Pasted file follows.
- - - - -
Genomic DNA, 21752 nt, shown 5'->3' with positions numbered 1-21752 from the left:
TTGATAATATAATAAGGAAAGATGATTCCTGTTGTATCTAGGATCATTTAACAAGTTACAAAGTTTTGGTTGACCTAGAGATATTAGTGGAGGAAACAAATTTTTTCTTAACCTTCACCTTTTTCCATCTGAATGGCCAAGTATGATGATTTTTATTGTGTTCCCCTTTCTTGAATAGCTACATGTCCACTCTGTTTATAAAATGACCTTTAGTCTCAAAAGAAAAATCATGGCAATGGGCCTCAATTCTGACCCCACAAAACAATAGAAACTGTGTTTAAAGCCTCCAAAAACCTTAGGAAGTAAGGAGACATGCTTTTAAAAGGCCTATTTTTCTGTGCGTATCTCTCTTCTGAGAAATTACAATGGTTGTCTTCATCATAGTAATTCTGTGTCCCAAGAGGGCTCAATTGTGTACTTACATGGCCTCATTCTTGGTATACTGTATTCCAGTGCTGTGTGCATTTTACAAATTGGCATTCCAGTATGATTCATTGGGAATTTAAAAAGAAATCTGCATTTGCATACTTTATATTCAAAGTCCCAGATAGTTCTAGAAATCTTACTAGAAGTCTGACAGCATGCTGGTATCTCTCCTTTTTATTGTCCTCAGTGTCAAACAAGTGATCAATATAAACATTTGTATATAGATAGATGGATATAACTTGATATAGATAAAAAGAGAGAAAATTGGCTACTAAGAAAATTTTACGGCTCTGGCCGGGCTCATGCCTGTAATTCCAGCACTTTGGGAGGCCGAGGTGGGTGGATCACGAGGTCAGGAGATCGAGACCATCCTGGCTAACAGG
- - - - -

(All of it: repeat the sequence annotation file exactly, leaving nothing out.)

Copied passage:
Genomic DNA, 21752 nt, shown 5'->3' with positions numbered 1-21752 from the left:
TTGATAATATAATAAGGAAAGATGATTCCTGTTGTATCTAGGATCATTTAACAAGTTACAAAGTTTTGGTTGACCTAGAGATATTAGTGGAGGAAACAAATTTTTTCTTAACCTTCACCTTTTTCCATCTGAATGGCCAAGTATGATGATTTTTATTGTGTTCCCCTTTCTTGAATAGCTACATGTCCACTCTGTTTATAAAATGACCTTTAGTCTCAAAAGAAAAATCATGGCAATGGGCCTCAATTCTGACCCCACAAAACAATAGAAACTGTGTTTAAAGCCTCCAAAAACCTTAGGAAGTAAGGAGACATGCTTTTAAAAGGCCTATTTTTCTGTGCGTATCTCTCTTCTGAGAAATTACAATGGTTGTCTTCATCATAGTAATTCTGTGTCCCAAGAGGGCTCAATTGTGTACTTACATGGCCTCATTCTTGGTATACTGTATTCCAGTGCTGTGTGCATTTTACAAATTGGCATTCCAGTATGATTCATTGGGAATTTAAAAAGAAATCTGCATTTGCATACTTTATATTCAAAGTCCCAGATAGTTCTAGAAATCTTACTAGAAGTCTGACAGCATGCTGGTATCTCTCCTTTTTATTGTCCTCAGTGTCAAACAAGTGATCAATATAAACATTTGTATATAGATAGATGGATATAACTTGATATAGATAAAAAGAGAGAAAATTGGCTACTAAGAAAATTTTACGGCTCTGGCCGGGCTCATGCCTGTAATTCCAGCACTTTGGGAGGCCGAGGTGGGTGGATCACGAGGTCAGGAGATCGAGACCATCCTGGCTAACAGG